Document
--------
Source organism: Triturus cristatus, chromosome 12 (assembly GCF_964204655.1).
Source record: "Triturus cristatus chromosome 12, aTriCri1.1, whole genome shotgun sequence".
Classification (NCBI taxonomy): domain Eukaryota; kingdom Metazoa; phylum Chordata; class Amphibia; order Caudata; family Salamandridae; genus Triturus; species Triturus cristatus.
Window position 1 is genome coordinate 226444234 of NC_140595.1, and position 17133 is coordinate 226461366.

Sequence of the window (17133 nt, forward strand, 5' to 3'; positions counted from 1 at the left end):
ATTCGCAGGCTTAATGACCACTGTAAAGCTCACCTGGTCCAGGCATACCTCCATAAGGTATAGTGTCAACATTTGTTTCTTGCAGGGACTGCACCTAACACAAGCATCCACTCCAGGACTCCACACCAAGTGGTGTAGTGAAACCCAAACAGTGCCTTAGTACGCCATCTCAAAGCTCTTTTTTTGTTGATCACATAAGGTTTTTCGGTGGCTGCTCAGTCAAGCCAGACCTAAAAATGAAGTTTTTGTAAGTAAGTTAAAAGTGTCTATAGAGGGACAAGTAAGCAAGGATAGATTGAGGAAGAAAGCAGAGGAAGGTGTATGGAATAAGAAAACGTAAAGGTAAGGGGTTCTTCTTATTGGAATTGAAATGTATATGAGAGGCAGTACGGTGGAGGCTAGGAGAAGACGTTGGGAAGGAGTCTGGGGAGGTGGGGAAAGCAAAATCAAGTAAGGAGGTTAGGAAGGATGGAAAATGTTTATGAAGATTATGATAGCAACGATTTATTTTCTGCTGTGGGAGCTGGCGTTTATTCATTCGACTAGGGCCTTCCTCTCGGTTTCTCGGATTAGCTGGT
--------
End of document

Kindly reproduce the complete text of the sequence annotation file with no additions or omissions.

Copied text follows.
Source organism: Triturus cristatus, chromosome 12 (assembly GCF_964204655.1).
Source record: "Triturus cristatus chromosome 12, aTriCri1.1, whole genome shotgun sequence".
Classification (NCBI taxonomy): domain Eukaryota; kingdom Metazoa; phylum Chordata; class Amphibia; order Caudata; family Salamandridae; genus Triturus; species Triturus cristatus.
Window position 1 is genome coordinate 226444234 of NC_140595.1, and position 17133 is coordinate 226461366.

Sequence of the window (17133 nt, forward strand, 5' to 3'; positions counted from 1 at the left end):
ATTCGCAGGCTTAATGACCACTGTAAAGCTCACCTGGTCCAGGCATACCTCCATAAGGTATAGTGTCAACATTTGTTTCTTGCAGGGACTGCACCTAACACAAGCATCCACTCCAGGACTCCACACCAAGTGGTGTAGTGAAACCCAAACAGTGCCTTAGTACGCCATCTCAAAGCTCTTTTTTTGTTGATCACATAAGGTTTTTCGGTGGCTGCTCAGTCAAGCCAGACCTAAAAATGAAGTTTTTGTAAGTAAGTTAAAAGTGTCTATAGAGGGACAAGTAAGCAAGGATAGATTGAGGAAGAAAGCAGAGGAAGGTGTATGGAATAAGAAAACGTAAAGGTAAGGGGTTCTTCTTATTGGAATTGAAATGTATATGAGAGGCAGTACGGTGGAGGCTAGGAGAAGACGTTGGGAAGGAGTCTGGGGAGGTGGGGAAAGCAAAATCAAGTAAGGAGGTTAGGAAGGATGGAAAATGTTTATGAAGATTATGATAGCAACGATTTATTTTCTGCTGTGGGAGCTGGCGTTTATTCATTCGACTAGGGCCTTCCTCTCGGTTTCTCGGATTAGCTGGT